Washington Outlook: What to Expect from a Split CongressJanuary 2019 -
Historically, the party in the White House almost always loses congressional seats in midterm elections, and the 2019 shift to Democratic control of the House of Representatives fits this trend. Yet expected or not, the outcome clearly signals significant changes ahead for Washington policies and politics that could affect the U.S. economy and financial markets.
During the first two years of the Trump Administration, with Republican majorities in the Senate and the House of Representatives, Congress passed major tax legislation, while the President pushed for deregulation in every part of the economy and imposed tariffs on major U.S. trading partners to try to address a growing trade deficit and win other concessions.
Now, with control of Congress split between parties unlikely to find much middle ground, the next two years may be notable largely for what doesn’t get done, says Sarah Binder, senior fellow in governance studies at the Brookings Institution and professor of political science at George Washington University. But gridlock has its own impact, and even if neither Democrats nor Republicans can do much to implement their policy agendas, they’ll still have to govern, passing spending bills and other necessary legislation. Binder describes what may be ahead.
OUTLOOK: What does history tell us to expect from a split Congress?
Sarah Binder: In the 70 or so years of the postwar era, it’s actually been rare for parties to split control of Congress. The most recent times were 2011-2014 and 2001-2002. Before that, you’d have to go back 20 years to the early days of the Reagan Administration, and before that to the years of the Great Depression. If we look at legislative performance during recent periods of split control, not surprisingly, there was a considerable amount of gridlock, since parties come to the table with different priorities. And it’s not just that they don’t agree on how to solve problems, they often don’t even agree on what the problems are. A good example today is climate change, which many Republicans say isn’t a problem, and which Democrat believe is something Congress should act on immediately.
OUTLOOK: Is the partisan divide as sharp as it feels, compared with previous times?
Binder: Parties certainly have become more competitive. The last time we looked at the United States on election night and saw a big blue or red map was 1984, with Ronald Reagan’s reelection. When parties win these days, the majorities are often smaller than in the past, which intensifies the partisan battle to re-capture control of Congress and the White House. That’s hardly a recipe for cooperation to tackle big, public problems.
OUTLOOK: What’s the likelihood that things will get done, or are we looking at two years of gridlock?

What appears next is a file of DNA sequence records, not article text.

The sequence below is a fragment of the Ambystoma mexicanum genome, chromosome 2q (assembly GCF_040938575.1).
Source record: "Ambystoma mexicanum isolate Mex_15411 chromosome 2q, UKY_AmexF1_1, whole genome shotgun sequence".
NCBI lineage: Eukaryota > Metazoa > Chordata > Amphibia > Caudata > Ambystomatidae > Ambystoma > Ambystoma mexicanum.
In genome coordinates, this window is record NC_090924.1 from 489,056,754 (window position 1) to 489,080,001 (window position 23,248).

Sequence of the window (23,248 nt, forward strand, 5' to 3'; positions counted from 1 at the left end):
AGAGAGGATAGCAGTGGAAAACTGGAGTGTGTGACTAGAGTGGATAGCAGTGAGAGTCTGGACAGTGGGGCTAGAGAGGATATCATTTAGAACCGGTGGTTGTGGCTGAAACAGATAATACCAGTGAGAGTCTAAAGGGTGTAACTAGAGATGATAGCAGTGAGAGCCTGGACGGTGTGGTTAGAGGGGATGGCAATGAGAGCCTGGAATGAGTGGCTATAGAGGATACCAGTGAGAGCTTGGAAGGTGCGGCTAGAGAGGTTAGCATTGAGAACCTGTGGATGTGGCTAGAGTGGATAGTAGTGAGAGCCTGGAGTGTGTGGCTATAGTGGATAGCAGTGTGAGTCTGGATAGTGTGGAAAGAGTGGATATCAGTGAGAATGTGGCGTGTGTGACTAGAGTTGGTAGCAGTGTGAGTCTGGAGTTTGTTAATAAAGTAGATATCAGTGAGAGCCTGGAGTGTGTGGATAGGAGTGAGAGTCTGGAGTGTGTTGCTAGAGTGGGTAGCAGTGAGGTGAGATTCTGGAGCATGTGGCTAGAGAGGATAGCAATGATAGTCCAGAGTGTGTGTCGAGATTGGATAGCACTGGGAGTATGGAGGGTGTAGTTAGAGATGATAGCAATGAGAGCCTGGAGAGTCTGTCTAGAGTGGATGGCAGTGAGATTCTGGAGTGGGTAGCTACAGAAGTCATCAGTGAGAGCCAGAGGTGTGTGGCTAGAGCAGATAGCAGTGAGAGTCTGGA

Binder: I don’t think our baseline expectation should be zero. On the other hand, you have to consider what the incentives are for both parties to go to the bargaining table. Do both parties see an incentive to deliver something to voters, particularly in the run-up to a presidential election year? Each party will ask itself what the costs are for refusing to go to the negotiating table.
In 1996, despite having a Democratic president and a Republican Congress, both parties seem to have decided they needed something to show the voters, so we saw major welfare reforms and environmental laws introduced. In 2015, with President Obama and a Republican Congress, there was quite a lot of legislative action. Senate Majority Leader Mitch McConnell and Senate Republicans decided after several years of being the party of “No” that they needed to show voters that the GOP could be trusted to govern. The result was landmark education reform, a multi-year highway bill, a mammoth spending deal and a solution to a decade-old Medicare “doc fix” problem. So, there may be issues on which a Democratic House and a Republican Senate each decide they can’t afford to be seen as blocking progress.
OUTLOOK: What are some possibilities?
Binder: Student debt might be one. Or prescription drugs – neither party wants to be seen as in the pockets of Big Pharma. Then it’s a question of how far parties are willing to go in terms of setting drug prices. So we may get some incremental measure on prescription drugs. We could see some kind of infrastructure bill, but I’m a little skeptical, in part because the Democratic Senate leader, Senator Chuck Schumer [D-NY], said recently that any infrastructure bill would need a green component to it. That means climate change, and, potentially, some kind of carbon tax. Republicans are unlikely to embrace a carbon tax, so Democrats have a license not to participate in a Republican infrastructure bill.
OUTLOOK: Now that Democrats control the House, what do you expect them to push for?
Binder: My guess is Democrats will push their agenda in two ways. First, they’ll do a lot of messaging about key economic and social priorities that most Democrats agree on, such as controlling health care costs, implementing a $15 minimum wage and campaign finance reform. They’ll push bills through the House, knowing full well that Republicans in the Senate will take up almost none of them. But, passing them in the House will give Democrats a message to voters for the 2020 election: Return us to full power and this is what we’ll do.